Is this the correct use of the word synecdoche: "Beer, brats, and cheese are pretty much synecdoche of the entire state of Wisconsin."?

1 Answer

See below for some ideas:


A synecdoche is a literary device where a word or concept is indicated by the use of another word (the synecdoche) that is a part of the first one. For example, I can say:

Boston won by 6

where Boston refers to the Boston Red Sox (that city's baseball team) and 6 refers to 6 runs - the winning margin.

Now to the question.

  • If we were to try to make a synecdoche of Wisconsin and use it in a sentence, we might be able to use one of the nouns in the question (beer, brats, cheese) to indicate the state. Let's try:

I went to the Cheese State for Thanksgiving.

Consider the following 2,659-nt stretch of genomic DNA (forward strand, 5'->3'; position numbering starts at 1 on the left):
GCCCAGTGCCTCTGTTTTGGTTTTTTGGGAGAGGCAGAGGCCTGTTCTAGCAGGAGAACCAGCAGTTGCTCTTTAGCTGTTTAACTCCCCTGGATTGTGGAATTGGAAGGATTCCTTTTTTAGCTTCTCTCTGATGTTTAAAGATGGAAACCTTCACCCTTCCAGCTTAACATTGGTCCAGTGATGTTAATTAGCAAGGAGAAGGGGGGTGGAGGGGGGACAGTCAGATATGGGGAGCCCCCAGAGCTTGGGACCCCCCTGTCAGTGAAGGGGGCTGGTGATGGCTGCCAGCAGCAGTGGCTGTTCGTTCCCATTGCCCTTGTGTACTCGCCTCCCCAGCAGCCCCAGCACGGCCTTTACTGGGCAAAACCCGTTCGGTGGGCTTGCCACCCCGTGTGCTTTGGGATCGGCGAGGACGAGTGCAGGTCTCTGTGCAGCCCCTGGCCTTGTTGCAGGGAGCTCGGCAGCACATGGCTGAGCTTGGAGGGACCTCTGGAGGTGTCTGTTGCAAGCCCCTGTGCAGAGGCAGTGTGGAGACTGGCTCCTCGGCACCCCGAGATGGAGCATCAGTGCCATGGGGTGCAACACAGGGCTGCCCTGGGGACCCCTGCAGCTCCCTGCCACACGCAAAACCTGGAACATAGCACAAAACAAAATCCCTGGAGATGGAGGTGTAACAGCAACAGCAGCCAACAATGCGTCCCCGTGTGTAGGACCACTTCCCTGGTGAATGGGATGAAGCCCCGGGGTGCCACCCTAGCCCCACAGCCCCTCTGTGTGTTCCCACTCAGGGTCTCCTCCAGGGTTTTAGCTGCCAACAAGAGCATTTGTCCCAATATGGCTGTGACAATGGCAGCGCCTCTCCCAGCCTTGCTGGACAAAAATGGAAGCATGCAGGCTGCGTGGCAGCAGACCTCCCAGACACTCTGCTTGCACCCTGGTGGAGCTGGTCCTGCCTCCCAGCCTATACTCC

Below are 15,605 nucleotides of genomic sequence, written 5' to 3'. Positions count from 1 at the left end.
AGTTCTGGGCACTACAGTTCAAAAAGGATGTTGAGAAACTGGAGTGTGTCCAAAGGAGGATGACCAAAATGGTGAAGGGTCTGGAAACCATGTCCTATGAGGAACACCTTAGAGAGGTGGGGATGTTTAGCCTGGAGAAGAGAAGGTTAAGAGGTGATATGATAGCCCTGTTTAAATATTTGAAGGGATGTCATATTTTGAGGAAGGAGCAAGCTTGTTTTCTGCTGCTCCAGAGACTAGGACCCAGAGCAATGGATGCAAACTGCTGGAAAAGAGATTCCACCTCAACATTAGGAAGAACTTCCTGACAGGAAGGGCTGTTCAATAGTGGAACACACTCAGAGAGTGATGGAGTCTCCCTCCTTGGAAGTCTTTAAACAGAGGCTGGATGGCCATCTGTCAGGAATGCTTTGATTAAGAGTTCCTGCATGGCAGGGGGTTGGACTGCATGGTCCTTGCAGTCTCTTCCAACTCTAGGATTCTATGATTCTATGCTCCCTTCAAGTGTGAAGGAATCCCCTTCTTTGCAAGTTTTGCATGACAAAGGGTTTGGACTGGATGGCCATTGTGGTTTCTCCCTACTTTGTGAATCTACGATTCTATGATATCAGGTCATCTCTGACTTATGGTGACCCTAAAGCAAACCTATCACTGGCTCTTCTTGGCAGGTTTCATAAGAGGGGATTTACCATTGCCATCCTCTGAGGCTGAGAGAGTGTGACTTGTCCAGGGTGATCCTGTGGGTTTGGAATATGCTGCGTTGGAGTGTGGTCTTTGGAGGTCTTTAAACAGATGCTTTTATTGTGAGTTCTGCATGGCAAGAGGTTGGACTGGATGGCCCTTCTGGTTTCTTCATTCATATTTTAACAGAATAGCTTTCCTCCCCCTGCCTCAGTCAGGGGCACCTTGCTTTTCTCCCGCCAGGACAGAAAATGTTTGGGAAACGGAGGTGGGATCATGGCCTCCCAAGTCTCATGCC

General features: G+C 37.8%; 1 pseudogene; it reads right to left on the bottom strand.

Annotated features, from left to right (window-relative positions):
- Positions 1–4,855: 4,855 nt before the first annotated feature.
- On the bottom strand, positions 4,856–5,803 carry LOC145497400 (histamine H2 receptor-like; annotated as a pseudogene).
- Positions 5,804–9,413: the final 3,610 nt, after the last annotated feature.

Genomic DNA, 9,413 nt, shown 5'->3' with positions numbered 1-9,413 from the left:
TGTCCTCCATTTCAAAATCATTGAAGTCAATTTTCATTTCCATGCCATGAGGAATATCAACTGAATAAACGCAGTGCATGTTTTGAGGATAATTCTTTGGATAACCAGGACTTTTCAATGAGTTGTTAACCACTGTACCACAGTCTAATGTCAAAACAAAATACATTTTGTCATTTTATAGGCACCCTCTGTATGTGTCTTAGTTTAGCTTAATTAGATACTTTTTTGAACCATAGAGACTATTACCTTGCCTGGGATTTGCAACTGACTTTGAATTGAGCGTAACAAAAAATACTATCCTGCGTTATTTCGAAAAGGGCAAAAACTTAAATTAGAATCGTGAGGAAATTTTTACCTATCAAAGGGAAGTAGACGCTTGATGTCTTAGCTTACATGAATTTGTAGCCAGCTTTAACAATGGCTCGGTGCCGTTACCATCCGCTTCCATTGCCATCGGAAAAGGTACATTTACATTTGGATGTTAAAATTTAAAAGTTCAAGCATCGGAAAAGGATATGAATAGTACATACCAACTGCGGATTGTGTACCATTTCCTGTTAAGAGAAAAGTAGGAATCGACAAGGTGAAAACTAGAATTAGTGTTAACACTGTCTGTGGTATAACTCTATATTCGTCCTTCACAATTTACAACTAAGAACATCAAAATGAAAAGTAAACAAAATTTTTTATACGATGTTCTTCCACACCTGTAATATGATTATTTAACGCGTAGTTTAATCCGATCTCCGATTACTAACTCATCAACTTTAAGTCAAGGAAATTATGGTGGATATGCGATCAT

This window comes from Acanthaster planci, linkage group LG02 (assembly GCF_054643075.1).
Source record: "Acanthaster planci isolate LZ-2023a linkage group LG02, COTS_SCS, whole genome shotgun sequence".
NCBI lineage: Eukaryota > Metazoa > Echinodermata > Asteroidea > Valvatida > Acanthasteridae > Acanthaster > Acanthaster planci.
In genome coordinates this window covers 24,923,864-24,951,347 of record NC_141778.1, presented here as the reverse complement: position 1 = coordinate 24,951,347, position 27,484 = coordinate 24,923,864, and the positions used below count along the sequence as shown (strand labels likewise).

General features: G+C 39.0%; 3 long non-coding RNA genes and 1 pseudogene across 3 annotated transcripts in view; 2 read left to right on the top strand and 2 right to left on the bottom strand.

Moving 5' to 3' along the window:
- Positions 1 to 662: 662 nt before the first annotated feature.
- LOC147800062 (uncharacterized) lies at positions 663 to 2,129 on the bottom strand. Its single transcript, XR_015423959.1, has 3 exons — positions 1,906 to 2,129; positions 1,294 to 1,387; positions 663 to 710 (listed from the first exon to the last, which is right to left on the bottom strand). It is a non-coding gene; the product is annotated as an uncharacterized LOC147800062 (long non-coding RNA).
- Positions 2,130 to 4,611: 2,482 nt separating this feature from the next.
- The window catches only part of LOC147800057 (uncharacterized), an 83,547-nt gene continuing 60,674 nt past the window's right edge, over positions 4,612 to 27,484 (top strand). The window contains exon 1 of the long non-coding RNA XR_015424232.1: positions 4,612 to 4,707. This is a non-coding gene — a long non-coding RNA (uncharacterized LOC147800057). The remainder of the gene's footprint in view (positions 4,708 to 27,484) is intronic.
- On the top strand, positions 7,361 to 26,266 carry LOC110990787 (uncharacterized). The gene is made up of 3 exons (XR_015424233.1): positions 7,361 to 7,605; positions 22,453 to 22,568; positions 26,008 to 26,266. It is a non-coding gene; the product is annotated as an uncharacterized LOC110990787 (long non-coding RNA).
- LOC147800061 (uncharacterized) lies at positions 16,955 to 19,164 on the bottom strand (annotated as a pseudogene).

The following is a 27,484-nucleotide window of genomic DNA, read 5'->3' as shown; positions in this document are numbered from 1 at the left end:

Do I know that we're referring to Wisconsin? What if I said:

I went to the Beer State for Thanksgiving.

  • But the thing about the question is that we aren't actually trying to make a synecdoche for Wisconsin - we're saying that these nouns are a large part of Wisconsin culture that could be synecdoche for Wisconsin. And in that way, the sentence holds up just fine.

  • One thing about the sentence though - "synecdoche" is a noun and so should be treated as such. As it's used in the sentence, it's being used as a comparative word. And so I think a tiny edit will do the trick:

Beer, brats, and cheese are pretty much a synecdoche of the entire state of Wisconsin.